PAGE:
Need to know
- Financial losses from scams have reached record highs in Australia
- Some scam victims are using crowdfunding and social media to raise awareness of their plight and recoup lost funds
- Most losses result from scams involving bank transfers – advocates and regulators say banks are ideally placed to reduce Australia’s scam toll
Scam victims are turning to social media and crowdfunding platforms to recoup their losses as consumer advocates call on banks to do more to combat rising fraud.
This trend comes as bank transfers have emerged as the most common way for Australians to lose money to scammers. Advocates say Australia should follow the example of other countries by introducing new measures to crack down on fraud in this area.
Scam victims turning to crowdfunding websites
Sydney student Ellen Dickinson, 18, was looking forward to getting her first car – until she and her family realised they'd lost $5000 after transferring the money to a scammer hosting vehicle ads online.
"It was a lot to deal with," says Ellen. "It [took] a bit of processing for me to come to terms [with the fact] that this car that I had just romanticised and idealised didn't actually exist in the first place."
This car that I had just romanticised and idealised didn't actually exist in the first placeScam victim and student Ellen Dickinson
After reports of the scam filed with police and relevant banks failed to deliver any tangible results, Ellen turned to crowdfunding site GoFundMe to try to recoup some of the money.
"I didn't make [the fundraiser] with the intention of getting the full amount back," she says. "I didn't want to attach that responsibility to other people. Essentially, it was just me thinking 'anything will do'."
Student Ellen Dickinson is raising money on GoFundMe after she and her family lost money to a scam involving a new car.
A 'devastating experience'
Ellen's GoFundMe page has so far raised over $850 and she's not the only one turning to the platform after being fleeced by online con artists.
GoFundMe's communications director for Australia, Emily Mulligan, says the organisation is seeing scam victims appeal for help as national scam losses reach new heights.
"Everyday people are preyed upon and their life savings stolen," she says. "Too many Australians are going through this devastating experience and finding there's nowhere to turn for help."
Reported scam losses in Australia reached a record $1.8 billion last year – but with one in three victims estimated not to be reporting what's happened to them, the ACCC believes true losses to be more than $2 billion.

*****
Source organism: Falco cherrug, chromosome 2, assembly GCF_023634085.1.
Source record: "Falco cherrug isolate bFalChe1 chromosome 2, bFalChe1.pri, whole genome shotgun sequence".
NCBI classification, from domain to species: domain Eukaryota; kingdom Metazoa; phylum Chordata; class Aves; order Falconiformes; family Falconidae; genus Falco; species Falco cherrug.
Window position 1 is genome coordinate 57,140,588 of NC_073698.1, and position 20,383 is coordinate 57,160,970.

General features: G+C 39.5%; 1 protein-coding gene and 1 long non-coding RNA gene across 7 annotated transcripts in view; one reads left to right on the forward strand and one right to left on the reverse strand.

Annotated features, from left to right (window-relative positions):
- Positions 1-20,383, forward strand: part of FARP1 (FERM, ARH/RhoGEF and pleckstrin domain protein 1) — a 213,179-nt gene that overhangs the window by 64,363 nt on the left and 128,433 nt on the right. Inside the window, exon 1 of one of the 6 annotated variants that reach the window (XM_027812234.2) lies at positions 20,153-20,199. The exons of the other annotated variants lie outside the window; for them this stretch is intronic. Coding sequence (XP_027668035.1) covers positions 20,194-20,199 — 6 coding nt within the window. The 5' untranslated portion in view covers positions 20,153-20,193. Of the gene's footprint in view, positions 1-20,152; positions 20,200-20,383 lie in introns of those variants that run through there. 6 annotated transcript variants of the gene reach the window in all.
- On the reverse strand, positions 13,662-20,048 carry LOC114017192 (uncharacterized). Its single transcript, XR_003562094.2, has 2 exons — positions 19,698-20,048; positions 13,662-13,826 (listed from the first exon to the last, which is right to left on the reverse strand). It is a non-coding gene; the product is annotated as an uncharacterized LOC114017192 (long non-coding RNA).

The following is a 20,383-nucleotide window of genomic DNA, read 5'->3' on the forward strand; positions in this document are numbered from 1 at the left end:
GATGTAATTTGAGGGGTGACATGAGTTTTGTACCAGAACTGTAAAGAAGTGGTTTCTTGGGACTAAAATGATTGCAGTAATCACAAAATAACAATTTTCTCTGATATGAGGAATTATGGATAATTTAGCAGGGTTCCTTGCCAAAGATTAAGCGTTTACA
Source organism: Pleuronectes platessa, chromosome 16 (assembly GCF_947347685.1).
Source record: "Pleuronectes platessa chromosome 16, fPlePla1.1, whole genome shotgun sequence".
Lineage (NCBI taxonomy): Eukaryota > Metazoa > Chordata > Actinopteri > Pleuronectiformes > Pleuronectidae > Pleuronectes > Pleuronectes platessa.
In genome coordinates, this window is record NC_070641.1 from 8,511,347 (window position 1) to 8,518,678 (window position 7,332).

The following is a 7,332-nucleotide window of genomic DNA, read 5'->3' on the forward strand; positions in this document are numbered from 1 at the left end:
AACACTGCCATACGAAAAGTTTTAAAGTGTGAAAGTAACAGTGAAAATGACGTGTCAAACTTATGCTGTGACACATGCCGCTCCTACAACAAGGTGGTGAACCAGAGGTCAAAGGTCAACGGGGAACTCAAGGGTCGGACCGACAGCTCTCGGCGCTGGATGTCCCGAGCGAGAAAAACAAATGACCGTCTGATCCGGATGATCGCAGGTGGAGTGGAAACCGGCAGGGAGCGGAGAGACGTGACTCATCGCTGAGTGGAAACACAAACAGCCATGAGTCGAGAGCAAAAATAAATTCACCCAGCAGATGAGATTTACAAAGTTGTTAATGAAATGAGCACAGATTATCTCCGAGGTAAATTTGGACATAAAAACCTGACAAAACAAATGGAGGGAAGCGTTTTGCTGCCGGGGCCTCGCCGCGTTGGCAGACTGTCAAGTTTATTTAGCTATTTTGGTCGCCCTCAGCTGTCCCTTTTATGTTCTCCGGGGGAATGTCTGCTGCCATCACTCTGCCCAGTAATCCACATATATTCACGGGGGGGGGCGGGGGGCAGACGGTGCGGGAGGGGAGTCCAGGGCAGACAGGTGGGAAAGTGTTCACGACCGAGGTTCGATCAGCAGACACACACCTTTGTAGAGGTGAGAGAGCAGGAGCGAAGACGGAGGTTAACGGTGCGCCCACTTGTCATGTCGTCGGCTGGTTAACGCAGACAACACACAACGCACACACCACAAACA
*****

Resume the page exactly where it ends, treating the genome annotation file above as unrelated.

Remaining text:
Scammers favouring bank transfers
Ellen's experience of seeing her money disappear by way of bank transfer is not uncommon.
Of the reports of scams received by the ACCC's Scamwatch, it was the most common way victims had paid scammers, with 40% of losses occurring this way.
Mulligan says that GoFundMe has "strict protections" in place to verify scam victims such as Ellen who fundraise on the platform. She says the organisation checks that causes are genuine and any money donated goes to the intended recipients.
Australians who find themselves in this very dark situation can always turn to GoFundMe, but ideally it's the banks who should step up and do moreEmily Mulligan, communications director for Australia, GoFundMe
GoFundMe gave CHOICE several examples of scam victims who launched appeals recently after losing their savings to a wide range of cons, from phoney crypto investment schemes to romance scams.
And while Mulligan applauds scam victims for coming forward with their stories, she says most earn back only a "fraction" of what they lost. She believes financial institutions are better placed to stem the flow of scams.
"Australians who find themselves in this very dark situation can always turn to GoFundMe, but ideally it's the banks who should step up and do more to protect consumers from losing their own money," she says.
Regulators say Australia can do better
GoFundMe isn't alone in calling on banks to do more to help customers who've been defrauded – in high profile cases, victims have taken to social media platforms such as TikTok to document the battles they've faced in trying to get help from their bank.
In the case of one university student who fell victim to a scam, the videos garnered millions of views – something the student involved says led directly to her bank agreeing to reimburse her for the money she'd lost.
Confirmation of Payee
In its latest Targeting Scams report, the ACCC adds its voice to the chorus, arguing that "Financial firms are in a unique position to identify fraud risk and invest in capability to mitigate risks."